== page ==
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“Between Us Girls”: Jobs Council Hears Drones, Stunners and Enthusiasm in 7 CEO Interviews

| December 14, 2011

Members of Flagler's economic development council. huddled around a speaker phone, conducted seven interviews in four hours today for their CEO. (FlaglerLive)

Memo to job applicants for a CEO position in government: It’s not a good idea to preface your answer with lines like “between us girls.”

Particularly when you’re a man. Even more particularly when you’re talking to a conference-room full of seasoned executives turned public servants on a council chaired by a woman, with press and public in attendance. “I couldn’t believe he said that,” one of the interviewers said.

Click On:

Score one against Christopher Clifton, one of the seven candidates being interviewed this afternoon by the newly formed Flagler County Economic Development Council to be its chief executive. Clifton actually impressed the council with his contacts and experience through a paper company in Tennessee but impressed it less with the way he characterized his reasons for a career change (describing real estate as “in the tank” and wanting to return to the economic development arena).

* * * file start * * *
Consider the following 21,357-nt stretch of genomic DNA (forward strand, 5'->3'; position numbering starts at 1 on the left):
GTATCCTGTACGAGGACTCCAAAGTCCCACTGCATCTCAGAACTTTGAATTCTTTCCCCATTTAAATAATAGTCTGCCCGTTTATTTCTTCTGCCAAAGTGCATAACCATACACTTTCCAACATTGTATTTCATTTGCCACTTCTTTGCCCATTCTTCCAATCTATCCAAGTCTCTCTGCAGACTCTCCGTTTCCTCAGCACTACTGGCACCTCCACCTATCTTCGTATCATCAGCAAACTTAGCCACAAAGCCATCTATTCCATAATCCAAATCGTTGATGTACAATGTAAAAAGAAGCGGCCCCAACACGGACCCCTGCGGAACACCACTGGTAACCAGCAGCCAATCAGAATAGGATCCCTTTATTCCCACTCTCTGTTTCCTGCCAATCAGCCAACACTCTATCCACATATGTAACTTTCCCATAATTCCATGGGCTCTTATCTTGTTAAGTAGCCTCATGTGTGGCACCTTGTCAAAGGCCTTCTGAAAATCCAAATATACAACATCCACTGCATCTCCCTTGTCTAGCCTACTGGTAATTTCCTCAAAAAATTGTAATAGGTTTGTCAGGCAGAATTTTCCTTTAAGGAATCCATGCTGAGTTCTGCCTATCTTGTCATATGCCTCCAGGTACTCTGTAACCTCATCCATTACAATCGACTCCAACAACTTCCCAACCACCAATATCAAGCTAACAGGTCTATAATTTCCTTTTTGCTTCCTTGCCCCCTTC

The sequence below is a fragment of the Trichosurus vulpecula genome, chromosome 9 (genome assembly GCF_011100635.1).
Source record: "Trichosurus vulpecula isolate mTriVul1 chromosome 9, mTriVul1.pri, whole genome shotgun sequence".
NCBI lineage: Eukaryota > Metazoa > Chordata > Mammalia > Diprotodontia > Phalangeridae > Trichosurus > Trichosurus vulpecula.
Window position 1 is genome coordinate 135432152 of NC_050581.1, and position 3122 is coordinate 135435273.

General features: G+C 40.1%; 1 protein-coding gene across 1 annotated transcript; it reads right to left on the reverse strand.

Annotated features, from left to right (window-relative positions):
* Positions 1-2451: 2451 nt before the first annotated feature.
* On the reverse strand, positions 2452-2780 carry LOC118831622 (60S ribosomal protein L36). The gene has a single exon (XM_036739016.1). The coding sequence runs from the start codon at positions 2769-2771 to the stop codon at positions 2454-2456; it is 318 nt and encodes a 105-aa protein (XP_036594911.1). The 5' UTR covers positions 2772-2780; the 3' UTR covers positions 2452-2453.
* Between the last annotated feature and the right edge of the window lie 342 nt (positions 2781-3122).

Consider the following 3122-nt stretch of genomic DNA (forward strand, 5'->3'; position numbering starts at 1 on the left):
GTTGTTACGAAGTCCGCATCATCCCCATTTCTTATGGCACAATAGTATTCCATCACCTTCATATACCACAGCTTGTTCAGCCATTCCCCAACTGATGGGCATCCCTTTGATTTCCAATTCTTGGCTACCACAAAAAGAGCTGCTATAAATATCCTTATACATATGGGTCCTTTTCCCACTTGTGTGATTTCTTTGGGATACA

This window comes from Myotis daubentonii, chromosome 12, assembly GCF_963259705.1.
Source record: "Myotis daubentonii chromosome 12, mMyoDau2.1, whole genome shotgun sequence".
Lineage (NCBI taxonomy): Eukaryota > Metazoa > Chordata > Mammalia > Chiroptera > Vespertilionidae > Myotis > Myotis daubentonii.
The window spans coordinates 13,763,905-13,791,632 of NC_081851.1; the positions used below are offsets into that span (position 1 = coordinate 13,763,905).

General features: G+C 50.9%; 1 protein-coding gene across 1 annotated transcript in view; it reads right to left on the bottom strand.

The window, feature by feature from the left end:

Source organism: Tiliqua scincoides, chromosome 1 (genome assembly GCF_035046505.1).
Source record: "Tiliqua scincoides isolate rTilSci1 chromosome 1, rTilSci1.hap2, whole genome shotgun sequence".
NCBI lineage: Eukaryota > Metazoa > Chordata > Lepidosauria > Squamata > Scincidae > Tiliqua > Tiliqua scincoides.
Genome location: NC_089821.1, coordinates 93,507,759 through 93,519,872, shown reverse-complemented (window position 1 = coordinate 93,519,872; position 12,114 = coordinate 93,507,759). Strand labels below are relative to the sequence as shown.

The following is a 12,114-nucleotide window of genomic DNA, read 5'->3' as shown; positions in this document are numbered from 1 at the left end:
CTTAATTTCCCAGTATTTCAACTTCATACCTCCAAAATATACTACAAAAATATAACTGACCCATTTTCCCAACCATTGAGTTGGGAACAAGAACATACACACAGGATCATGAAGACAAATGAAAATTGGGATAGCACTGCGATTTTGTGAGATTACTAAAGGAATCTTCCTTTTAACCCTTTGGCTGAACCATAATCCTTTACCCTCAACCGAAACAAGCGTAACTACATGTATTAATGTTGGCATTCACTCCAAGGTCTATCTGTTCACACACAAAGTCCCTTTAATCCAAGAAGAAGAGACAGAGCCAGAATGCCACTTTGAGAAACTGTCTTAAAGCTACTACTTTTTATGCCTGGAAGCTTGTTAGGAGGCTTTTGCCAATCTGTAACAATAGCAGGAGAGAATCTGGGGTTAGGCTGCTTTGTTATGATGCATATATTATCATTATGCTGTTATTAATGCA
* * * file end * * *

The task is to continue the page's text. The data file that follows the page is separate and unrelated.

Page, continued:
So it generally went as the council went through a short-list of seven candidates in a first round of interviews. The candidates were interviewed by phone for about half an hour each by the nine members of the council, and with Joe Mayer, the county’s human resources director, leading with a half dozen set questions. The list was pared down to five in-person interviews on Jan. 5.

As usually happens after serial interviews, some candidates shone brighter than others, and some ideas appealed to the council more than others—especially the tantalizing possibility of an Amazon distribution center located in Flagler. The possibility of turning Flagler into a base for military drone manufacturing (Boeing contracts with labor in Poland for the job now, so why not bring those jobs stateside, one candidate suggested) was less appealing.

The questions, prepared by Mayer, were relatively straight-forward. No candidate who hadn’t done a meager amount of homework would have been caught off guard: Why are you pursuing the position? What are your top three responsibilities? What communications skills are important? What are some success stories you’re directly involved in? How did you prepare for the interview? What questions might you have for us?

The candidates interviewed, down from a list of 60-some applicants: Clarence Hulse, Robert Barnes, Helga van Eckert, Bruce Register, Peter Tokar III, Kevin Hurley and Chris Clifton. Lisa Collins had made the short list but withdrew herself before the phone interviews.